If you smoke pot, you could die.
That's the message Senate Minority Leader Mitch McConnell (R-Ky.) had for a Kentucky resident who wrote to him about the legalization of marijuana.
McConnell's response, which was dated Feb. 14 but not posted online until Tuesday, was polite but firm. I have serious concerns about proposals to legalize marijuana for medicinal purposes, it said.
A couple paragraphs later: The detrimental effects of drugs have been well-documented: short-term memory loss, loss of core motor functions, heightened risk of lung disease, and even death.
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Once the letter was posted on grasscity.com, other members of the network responded with scorn. There has never been any death directly related to marijuana, wrote brt1994. Where did he come up with that? Another user suggested that Ghetty.Green send the senator a compendium called Granny Storm Crow's List, which consolidates hundreds of links citing the medical benefits of marijuana.
The letter--which was almost certainly not written by McConnell himself--is admittedly vague enough so that it may be referring to drugs in general, and not just marijuana, when it cites death as a possible side effect. That's the gist of a response from McConnell's spokesman Don Stewart, who told the Huffington Post that everyone from the Obama administration on down agrees that drug use has had serious consequences, including deaths. The letter makes that clear.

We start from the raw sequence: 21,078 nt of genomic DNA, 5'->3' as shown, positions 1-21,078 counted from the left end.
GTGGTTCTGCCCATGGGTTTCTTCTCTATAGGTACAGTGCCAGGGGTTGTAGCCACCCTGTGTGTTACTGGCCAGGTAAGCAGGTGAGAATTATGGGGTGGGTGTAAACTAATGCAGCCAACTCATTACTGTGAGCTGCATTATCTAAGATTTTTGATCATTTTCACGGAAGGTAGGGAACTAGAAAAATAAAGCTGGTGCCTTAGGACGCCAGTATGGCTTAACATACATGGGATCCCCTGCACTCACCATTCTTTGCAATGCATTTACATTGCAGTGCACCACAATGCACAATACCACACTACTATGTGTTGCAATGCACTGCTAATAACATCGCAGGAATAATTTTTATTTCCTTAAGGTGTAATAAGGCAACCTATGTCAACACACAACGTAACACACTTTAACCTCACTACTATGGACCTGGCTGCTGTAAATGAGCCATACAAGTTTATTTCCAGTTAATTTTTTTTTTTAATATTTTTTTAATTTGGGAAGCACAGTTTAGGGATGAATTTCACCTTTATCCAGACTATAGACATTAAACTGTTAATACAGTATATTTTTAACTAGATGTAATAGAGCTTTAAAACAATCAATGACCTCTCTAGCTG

Interestingly, this development comes not long after another Republican leader, evangelical leader and former presidential candidate Pat Robertson, confirmed his support for the legalization of marijuana.
I really believe we should treat marijuana the way we treat beverage alcohol, he said to the New York Times on March 7. I've never used marijuana and I don't intend to, but it's just one of those things that I think: This war on drugs just hasn't succeeded.
That's a recent example, but Robertson is not alone. Many Republicans have said that marijuana should be legal, from the late William F. Buckley to the incendiary Glenn Beck. These conservatives argue that legalization makes sense fiscally; the government could regulate the industry, impose taxes, and avoid the high costs of persecution.
But apparently, McConnell doesn't agree.
He even criticizes new legislation introduced in May of 2011 (the letter says it was introduced in 21011) by Representative Barney Frank. That bill would extend protection for users of medical marijuana in states where it has been legalized, and it would hasten a governmental review that could downgrade the official risk status of cannabis.
Because of the harm that marijuana and other narcotics pose to our society, said McConnell's ghostwriter, I have concerns about this legislation.
Currently, 16 states and the District of Columbia have legalized marijuana and 14 states have decriminalized it. New bills pushing for softer cannabis laws are under consideration in several other states as well.